Does Technorati Work Any More?

If I ever need to know when I switched this blog over to its present-day domain name of 'blog.techstacks.com', Technorati has a great service for small-time bloggers like me called "Last Ping".  Last Ping, gives you the number of days since you last pinged technorati telling their crawlers that you have published or posted something new on your blog.  

As of the time of this writing, even though I ping technorati EVERY TIME I post something new or update something on the site, Last Ping is always there ready to let me know that it has been 185 days since my last ping (and counting!).  185 days ago is when I switched domain names from 'allsortsandnotions.blogspot.com' to 'blog.techstacks.com'.  

It's almost cruel.  It doesn't seem to matter where or how I ping.  Ping from their "Ping Us" page:  "Thanks for the ping!  You last pinged us 185 days ago!"  Ping through Ping-O-Matic?  "Ping sent!"  I've written this primitive groovy script below that pings using their XML-RPC API.  "Thanks for the Ping!" 

#!/usr/bin/env groovy

import groovy.net.xmlrpc.*

def server = new XMLRPCServerProxy("http://rpc.technorati.com/rpc/ping")

def result = server.weblogUpdates.ping("blogging techstacks" , "http://blog.techstacks.com/")

if (result != null)
 println "Thanks for the ping!" 
And still, Last Ping is always there to remind me that all my subsequent ping attempts are really cute and funny.  So, I have written a new script for other bloggers out there called "Last Ping" that logs into Technorati and reminds you how long it has been since your last worthy ping.  Uses Perl and the WebService::Technorati module, (gosh--CPAN really does have everything).  This script is a real time-saver!  Below is the source code and it may soon wind up available for download on the Downloads page.  Update:  Technorati API calls began failing on October 25th, 2009, due to the launch of the 'new' Technorati, so this script has been removed from the Downloads page.  Plug in your blog url and your technorati api key in the corresponding $url and $apikey variables and you too can see at a glance when your last 'real' ping was received.  Output for me is as follows:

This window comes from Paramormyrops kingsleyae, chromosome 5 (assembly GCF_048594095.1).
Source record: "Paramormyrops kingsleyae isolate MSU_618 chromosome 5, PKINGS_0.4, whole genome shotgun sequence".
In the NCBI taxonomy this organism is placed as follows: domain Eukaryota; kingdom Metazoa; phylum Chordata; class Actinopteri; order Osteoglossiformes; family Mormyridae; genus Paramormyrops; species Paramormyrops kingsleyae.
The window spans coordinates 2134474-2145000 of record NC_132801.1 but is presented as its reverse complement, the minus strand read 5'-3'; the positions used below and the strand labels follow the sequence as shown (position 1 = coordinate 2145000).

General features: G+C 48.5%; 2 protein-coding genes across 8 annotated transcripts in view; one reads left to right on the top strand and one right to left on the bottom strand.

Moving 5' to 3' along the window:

The last compelling thing I wrote was on: 2009-01-20 06:56:38 GMT

Perl and Groovy Source:

#!/usr/bin/env perl

use strict;
use warnings;

use WebService::Technorati;

my $apikey = 'enter_your_API_KEY_here';
my $url = 'your_BLOG_URL_goes_here';
my $t = WebService::Technorati->new( key => $apikey );
my $q = $t->getBloginfoApiQuery($url);

my $lastping = $q->getSubjectBlog();
print "The last compelling thing I wrote was on: " . $lastping->{lastupdate} . "\n";

I'm hoping that soon Technorati will build some web services out of their support site so that I can then script something that will track how long it has been since I opened my first and second cases with them about this particular issue and maybe even calculate the delta between the case open date and a response.

The groovy version of the script above is:

#!/usr/bin/env groovy

import groovyx.net.http.RESTClient
import groovy.util.slurpersupport.GPathResult
import static groovyx.net.http.ContentType.*

client = new RESTClient( 'http://api.technorati.com/bloginfo?key=INSERT_YOUR_API_KEY_HERE&url=INSERT_YOUR_URL_HERE' )

resp = client.get( contentType:XML, headers: [Accept: 'application/xml'] )
  resp.data instanceof GPathResult

println "The last compelling thing I wrote was on: ${resp.data.document.result.weblog.lastupdate}"




Gripe: Marketing, Development, and URLs

Just wanted to rant about another pet peeve of mine. As far as I am concerned, the disconnect between Development and the Business is no more pronounced as when the URL that the business advertises is different from the url of the application. For example, Development recently deployed a tomcat web application to www.site.com/webapp (not the actual name) and the next day, Marketing blasts the URL out to 20 or 30 thousand prospects as www.site.com/WEBAPP.

I mean really....haven't these two teams been working closely for at least the past few months developing this application? Has Microsoft's case-insensitive URL's in IIS completely lowered the bar when it comes to basic web knowledge? URLs are supposed to be case sensitive.

Obviously, it's relatively easy to fix with redirects, rewrites, whatever but how many requests wound up failing before the engineering folks got involved?